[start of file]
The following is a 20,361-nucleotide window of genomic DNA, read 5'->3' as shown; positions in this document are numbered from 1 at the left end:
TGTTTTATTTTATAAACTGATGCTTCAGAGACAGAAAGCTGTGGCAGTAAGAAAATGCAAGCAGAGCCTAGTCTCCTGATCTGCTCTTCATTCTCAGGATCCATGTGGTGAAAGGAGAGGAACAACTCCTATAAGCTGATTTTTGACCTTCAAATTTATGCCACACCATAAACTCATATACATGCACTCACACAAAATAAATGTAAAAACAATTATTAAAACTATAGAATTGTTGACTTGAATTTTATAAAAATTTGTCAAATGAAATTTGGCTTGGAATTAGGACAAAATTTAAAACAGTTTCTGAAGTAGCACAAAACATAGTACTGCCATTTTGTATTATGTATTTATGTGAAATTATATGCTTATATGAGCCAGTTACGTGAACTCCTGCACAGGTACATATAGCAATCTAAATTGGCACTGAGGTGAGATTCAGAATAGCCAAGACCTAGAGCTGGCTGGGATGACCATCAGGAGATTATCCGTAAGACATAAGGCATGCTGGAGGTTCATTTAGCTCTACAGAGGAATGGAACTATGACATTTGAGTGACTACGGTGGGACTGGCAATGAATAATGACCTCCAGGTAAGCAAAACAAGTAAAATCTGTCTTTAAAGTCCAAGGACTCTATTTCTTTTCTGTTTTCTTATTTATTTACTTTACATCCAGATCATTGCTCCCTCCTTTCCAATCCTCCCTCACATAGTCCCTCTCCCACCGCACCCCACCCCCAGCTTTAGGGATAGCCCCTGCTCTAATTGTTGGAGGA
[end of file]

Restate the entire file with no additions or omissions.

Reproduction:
The following is a 20,361-nucleotide window of genomic DNA, read 5'->3' as shown; positions in this document are numbered from 1 at the left end:
TGTTTTATTTTATAAACTGATGCTTCAGAGACAGAAAGCTGTGGCAGTAAGAAAATGCAAGCAGAGCCTAGTCTCCTGATCTGCTCTTCATTCTCAGGATCCATGTGGTGAAAGGAGAGGAACAACTCCTATAAGCTGATTTTTGACCTTCAAATTTATGCCACACCATAAACTCATATACATGCACTCACACAAAATAAATGTAAAAACAATTATTAAAACTATAGAATTGTTGACTTGAATTTTATAAAAATTTGTCAAATGAAATTTGGCTTGGAATTAGGACAAAATTTAAAACAGTTTCTGAAGTAGCACAAAACATAGTACTGCCATTTTGTATTATGTATTTATGTGAAATTATATGCTTATATGAGCCAGTTACGTGAACTCCTGCACAGGTACATATAGCAATCTAAATTGGCACTGAGGTGAGATTCAGAATAGCCAAGACCTAGAGCTGGCTGGGATGACCATCAGGAGATTATCCGTAAGACATAAGGCATGCTGGAGGTTCATTTAGCTCTACAGAGGAATGGAACTATGACATTTGAGTGACTACGGTGGGACTGGCAATGAATAATGACCTCCAGGTAAGCAAAACAAGTAAAATCTGTCTTTAAAGTCCAAGGACTCTATTTCTTTTCTGTTTTCTTATTTATTTACTTTACATCCAGATCATTGCTCCCTCCTTTCCAATCCTCCCTCACATAGTCCCTCTCCCACCGCACCCCACCCCCAGCTTTAGGGATAGCCCCTGCTCTAATTGTTGGAGGA